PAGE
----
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February 27, 2020 5:52 am

Israeli Teens Learn Public Diplomacy Skills to Serve as Ambassadors Abroad

avatar by Shiryn Ghermezian / JNS.org

Opinion

New immigrants experience their first High Holidays in Jerusalem as official residents of Israel, Oct. 6, 2019. Photo: The Jewish Agency for Israel.

JNS.orgItay Green, 16, wants to improve the way Israel is perceived by people outside the country.

When traveling with his family to visit British relatives in London or even to the United States, the Tel Aviv resident said he’s heard horrible things about Israel and disapproval when he mentioned where he’s from. It bothered him so much he felt he had to do something about it.

Merav Habte, 16, from Ma’ale Adumim, whose parents were born in Ethiopia, wanted to learn about the rise of antisemitism in the world and how to counter it, as well as ways of expressing her own personal stories about Israel and her family’s experiences to others.

That’s why they signed up for an initiative, started in November by the pro-Israel organization StandWithUs, called Tevel (“universe” in Hebrew), which focuses on teaching Israeli high-schoolers about leadership and diplomacy — namely, how to present Israel accurately abroad.

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The participants, all in 10th grade, meet weekly either in Jerusalem or Tel Aviv and hear from speakers — many of them StandWithUs alumni or team members — about Israel’s history, development, economy, and perception, among other topics.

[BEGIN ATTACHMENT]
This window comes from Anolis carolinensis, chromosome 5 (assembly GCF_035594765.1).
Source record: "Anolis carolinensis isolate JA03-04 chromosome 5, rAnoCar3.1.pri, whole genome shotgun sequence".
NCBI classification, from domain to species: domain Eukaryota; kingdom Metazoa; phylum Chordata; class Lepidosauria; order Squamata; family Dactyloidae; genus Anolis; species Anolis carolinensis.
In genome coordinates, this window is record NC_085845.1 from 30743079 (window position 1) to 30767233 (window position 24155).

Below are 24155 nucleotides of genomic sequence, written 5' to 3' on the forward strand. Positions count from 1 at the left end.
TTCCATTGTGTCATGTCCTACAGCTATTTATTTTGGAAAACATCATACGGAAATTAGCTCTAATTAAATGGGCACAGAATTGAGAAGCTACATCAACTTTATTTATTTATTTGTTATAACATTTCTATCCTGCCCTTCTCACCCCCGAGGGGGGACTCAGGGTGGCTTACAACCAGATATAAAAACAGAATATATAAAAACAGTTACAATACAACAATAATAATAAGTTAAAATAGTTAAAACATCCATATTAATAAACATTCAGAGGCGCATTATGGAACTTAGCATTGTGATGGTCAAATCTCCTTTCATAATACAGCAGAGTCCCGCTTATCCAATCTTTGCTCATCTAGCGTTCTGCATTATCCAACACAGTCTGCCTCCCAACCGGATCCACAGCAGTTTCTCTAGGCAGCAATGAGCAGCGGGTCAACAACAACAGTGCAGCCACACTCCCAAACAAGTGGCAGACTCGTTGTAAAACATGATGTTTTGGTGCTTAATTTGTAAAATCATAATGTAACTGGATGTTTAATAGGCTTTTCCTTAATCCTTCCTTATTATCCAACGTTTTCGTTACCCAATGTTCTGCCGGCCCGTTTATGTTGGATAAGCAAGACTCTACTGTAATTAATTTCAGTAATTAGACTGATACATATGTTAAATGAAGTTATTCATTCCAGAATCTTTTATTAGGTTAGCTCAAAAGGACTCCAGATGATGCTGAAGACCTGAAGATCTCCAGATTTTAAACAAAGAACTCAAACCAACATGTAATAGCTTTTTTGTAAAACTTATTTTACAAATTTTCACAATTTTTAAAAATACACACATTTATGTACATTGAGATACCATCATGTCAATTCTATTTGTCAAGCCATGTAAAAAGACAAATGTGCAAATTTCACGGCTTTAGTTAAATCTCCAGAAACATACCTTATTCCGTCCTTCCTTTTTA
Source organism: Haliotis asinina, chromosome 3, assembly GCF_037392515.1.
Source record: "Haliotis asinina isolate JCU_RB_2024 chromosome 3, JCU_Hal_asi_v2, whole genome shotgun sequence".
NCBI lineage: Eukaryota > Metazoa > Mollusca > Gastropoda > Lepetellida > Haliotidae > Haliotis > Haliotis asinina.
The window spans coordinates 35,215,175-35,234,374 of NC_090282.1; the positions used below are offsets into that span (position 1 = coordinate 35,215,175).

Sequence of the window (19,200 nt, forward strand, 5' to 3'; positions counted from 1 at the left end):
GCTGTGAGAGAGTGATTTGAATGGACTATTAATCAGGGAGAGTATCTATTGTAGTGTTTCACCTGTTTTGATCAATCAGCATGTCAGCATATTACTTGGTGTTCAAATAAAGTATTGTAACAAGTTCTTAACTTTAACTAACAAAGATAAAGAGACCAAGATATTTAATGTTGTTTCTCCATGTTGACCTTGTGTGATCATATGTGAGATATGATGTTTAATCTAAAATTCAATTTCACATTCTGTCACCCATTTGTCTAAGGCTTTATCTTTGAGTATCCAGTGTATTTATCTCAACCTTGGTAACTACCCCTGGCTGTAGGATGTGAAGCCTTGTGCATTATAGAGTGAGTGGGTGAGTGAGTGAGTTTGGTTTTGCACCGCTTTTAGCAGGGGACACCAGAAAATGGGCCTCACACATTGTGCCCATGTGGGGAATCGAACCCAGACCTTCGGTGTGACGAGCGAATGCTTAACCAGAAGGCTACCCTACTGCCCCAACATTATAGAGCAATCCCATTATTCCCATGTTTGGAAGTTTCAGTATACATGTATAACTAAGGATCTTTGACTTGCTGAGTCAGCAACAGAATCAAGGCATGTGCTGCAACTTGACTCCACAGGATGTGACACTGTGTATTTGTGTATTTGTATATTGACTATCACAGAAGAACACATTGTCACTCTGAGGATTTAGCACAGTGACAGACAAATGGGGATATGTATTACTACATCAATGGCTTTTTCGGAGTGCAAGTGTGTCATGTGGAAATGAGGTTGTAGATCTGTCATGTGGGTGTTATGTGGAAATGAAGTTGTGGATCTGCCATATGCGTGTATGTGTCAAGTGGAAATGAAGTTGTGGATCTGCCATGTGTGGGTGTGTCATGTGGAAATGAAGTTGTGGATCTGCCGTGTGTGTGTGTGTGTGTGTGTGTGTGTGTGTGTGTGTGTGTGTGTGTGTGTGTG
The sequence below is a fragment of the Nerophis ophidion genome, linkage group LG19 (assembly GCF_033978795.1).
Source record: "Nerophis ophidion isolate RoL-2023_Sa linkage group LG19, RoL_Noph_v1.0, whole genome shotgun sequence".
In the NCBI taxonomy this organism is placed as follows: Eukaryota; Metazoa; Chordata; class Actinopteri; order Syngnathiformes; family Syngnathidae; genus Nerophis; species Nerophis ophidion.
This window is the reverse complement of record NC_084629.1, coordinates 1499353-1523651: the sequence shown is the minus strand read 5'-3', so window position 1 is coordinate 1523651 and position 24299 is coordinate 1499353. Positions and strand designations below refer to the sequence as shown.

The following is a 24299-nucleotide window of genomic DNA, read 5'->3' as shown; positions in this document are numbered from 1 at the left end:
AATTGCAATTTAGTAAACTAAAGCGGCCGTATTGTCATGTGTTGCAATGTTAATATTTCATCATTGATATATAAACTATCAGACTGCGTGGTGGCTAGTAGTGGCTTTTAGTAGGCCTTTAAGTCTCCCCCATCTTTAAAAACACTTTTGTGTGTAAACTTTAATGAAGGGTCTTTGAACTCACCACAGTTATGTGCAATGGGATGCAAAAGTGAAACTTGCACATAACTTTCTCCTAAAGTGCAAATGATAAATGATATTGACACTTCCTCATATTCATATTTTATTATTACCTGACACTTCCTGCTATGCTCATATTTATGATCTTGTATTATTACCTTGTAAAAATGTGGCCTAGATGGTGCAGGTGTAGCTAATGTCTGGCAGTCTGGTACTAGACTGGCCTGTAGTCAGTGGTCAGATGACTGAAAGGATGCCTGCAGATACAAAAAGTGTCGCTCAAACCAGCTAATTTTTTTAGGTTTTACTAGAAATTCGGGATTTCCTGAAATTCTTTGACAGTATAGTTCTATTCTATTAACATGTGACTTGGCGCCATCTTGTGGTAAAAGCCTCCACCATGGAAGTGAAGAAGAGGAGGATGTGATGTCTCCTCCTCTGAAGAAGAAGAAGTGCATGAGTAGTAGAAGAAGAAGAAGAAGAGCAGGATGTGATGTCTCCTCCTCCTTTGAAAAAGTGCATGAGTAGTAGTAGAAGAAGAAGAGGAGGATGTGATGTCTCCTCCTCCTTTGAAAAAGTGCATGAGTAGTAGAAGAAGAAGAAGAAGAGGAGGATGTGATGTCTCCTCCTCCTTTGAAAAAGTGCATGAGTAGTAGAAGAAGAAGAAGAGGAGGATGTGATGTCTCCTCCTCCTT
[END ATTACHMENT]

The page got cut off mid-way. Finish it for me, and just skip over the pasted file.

Some of the subjects Green and Habte, along with other teens in the program, analyze include how to differentiate legitimate and illegitimate criticism about Israel; the image of Israel from an outside perspective; the goals of the BDS movement; complexities in Israeli society and how they appear outside of the country; Israel’s history from an activist’s perspective; minorities in Israel; debate skills and how to answer tough questions about Israel; how to speak in front of a camera; and the history of the United Nations, with its biases and often negative influences on Israel.

Muhammad Zuabi, an Arab-Israeli soldier in the IDF, spoke to the students about his decision to defend his homeland, the eventual support he got from his parents — despite their initial shock and confusion — and also how the fight for Israel’s right to exist is “not only a Jewish fight, but an Israeli fight,” said Green.

“The goal of Tevel is to be an educational platform that gives young Israeli leaders a place to grow as leaders with a strong connection to their country,” its director, Alon Sternberg, told JNS.

Currently, 40 students are enrolled in the program, half girls and half boys, with half from Tel Aviv and half from Jerusalem.

Field trips complement the lectures and in-class learning. During a recent visit to the Knesset, for example, they met with Giora Furdis, a spokesperson of the Israeli election committee who offered ideas about how to make the voting process easier.

Participants must also volunteer to boost their hands-on knowledge of Israel’s culture, heritage, history, and demographic composition to use in sharing personal stories and experiences abroad. Some students collect and donate food to those who can’t afford meals; others work with Holocaust survivors, young children, or those with special needs.

Green has been volunteering at a senior-care facility near Tel Aviv for a month now. He said he has been inspired by the residents, including one man who was 14 when he helped with the war effort in 1948, just as the State of Israel was established. “The incredible things that he did when he was 14, I can’t imagine doing when I’m even 18,” acknowledged Green. “I’m just generally in awe of the amazing stuff that they’ve done.”